Rick Riordan is helping middle schoolers and adults around the world learn to appreciate and love Greek, Roman, Egyptian, and Norse mythology with his books. His newest saga, Magnus Chase and the Gods of Asgard, recently published volume two, The Hammer of Thor in October, continuing the journey of Magnus Chase as he works with and fights against the gods and monsters of Norse mythology to prevent the end of the world.

Fans have been able to read companion books to Riordan’s Percy Jackson series, and with the recent publication of Hotel Valhalla: Guide to the Norse Worlds, readers get a chance to explore the world that is on the periphery of Magnus Chase in the Gods of Asgard series.

The book is presented as what Magnus would receive upon checking into Hotel Valhalla, where Norse heroes or einherjar, live and train as members of Odin’s army waiting for doomsday called Ragnarok. These companion pieces allow the reader to explore beyond the set saga that he is writing. It also fills the gap between the publication of books in the saga, and it provides the opportunity for characters we briefly meet in the books to have a more central role.

The book is put together by Helgi, Hotel Valhalla manager, who we only see occasionally in the background, at the start of the Asgard books. Here, Helgi is one of the main characters. He has been the manager of this hotel since the year 749. This guy has been around a long time, and passionate and curious readers will learn more about the manager beyond the few lines he gets in the main books.

Helgi is not the only one to get a starring role. Hunding, Hotel Valhalla bellhop since the year 749, gets the chance to move to center stage where his character is fleshed out. We learn more about Hundig as he is tasked by Helgi to contribute to this guide by giving us in depth information about the gods, giants, dwarves, and elves that make up the nine known worlds of the Magnus Chase book series.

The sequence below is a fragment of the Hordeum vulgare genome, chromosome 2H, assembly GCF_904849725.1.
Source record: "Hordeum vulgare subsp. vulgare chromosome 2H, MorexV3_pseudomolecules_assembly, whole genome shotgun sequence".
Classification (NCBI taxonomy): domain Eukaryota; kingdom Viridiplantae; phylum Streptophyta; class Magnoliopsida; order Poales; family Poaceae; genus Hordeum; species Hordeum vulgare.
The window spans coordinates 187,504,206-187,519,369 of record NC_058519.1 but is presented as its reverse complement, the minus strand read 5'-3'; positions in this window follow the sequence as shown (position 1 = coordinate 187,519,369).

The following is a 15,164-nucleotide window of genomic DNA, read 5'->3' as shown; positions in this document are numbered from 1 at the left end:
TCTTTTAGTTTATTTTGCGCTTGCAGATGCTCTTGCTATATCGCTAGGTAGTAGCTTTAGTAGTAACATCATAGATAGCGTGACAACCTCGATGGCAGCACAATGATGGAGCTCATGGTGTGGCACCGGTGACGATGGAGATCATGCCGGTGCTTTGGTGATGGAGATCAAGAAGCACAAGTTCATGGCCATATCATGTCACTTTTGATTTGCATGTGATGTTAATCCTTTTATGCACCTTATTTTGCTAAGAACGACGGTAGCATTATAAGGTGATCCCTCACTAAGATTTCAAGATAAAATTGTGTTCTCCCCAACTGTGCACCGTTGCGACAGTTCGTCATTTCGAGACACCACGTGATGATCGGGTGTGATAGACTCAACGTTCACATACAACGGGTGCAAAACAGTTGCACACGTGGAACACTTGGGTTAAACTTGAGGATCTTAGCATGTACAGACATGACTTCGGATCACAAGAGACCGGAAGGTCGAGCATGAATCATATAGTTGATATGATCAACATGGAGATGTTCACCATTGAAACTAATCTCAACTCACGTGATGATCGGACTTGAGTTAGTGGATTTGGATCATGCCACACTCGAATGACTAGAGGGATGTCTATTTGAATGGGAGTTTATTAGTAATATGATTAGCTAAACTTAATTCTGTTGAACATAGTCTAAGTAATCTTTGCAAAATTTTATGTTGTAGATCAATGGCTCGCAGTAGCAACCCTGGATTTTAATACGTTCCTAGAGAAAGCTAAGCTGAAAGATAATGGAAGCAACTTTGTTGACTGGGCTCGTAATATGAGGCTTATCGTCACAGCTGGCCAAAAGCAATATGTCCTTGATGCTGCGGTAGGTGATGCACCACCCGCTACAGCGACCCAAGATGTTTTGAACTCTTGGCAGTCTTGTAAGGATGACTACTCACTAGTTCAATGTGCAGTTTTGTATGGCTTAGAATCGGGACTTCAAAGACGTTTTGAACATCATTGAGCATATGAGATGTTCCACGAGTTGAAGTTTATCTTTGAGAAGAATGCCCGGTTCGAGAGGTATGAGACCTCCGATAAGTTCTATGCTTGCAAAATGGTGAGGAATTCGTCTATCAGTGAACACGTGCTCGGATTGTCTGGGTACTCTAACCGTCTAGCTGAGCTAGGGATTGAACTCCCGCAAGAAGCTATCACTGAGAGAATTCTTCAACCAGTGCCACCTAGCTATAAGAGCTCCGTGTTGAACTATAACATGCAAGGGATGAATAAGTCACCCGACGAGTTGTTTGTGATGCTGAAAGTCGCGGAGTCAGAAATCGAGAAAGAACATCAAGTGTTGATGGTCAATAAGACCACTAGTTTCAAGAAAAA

In the Magnus Chase books, Helgi is shown respect by Magnus, and Hunding is shown compassion by Magnus, usually with some treats brought back from Magnus’s quests, but we never learn much about these two characters nor the facts behind the mythical characters encountered throughout the Magnus Chase books.

Hotel Valhalla: Guide to the Norse Worlds does what the title suggests, it gives readers who are Riordan fans background and knowledge that doesn’t have a place in the story arc of Magnus Chase. There is the fictional side of life at this fantasy hotel for brave warriors, but the real mythology of these Norse heroes is explained in the details about the gods, monsters, dwarves, and elves that populate Riordan’s books and the known stories that have been around for centuries.

Fans of Rick Riordan will want to read this book for the details that can never be put into the Gods of Asgard series because those details would detract from the adventure story being told. Hotel Valhalla: Guide to the Norse Worlds is an excellent Christmas gift for the young reader in your family, and a must have for the Rick Riordan fan.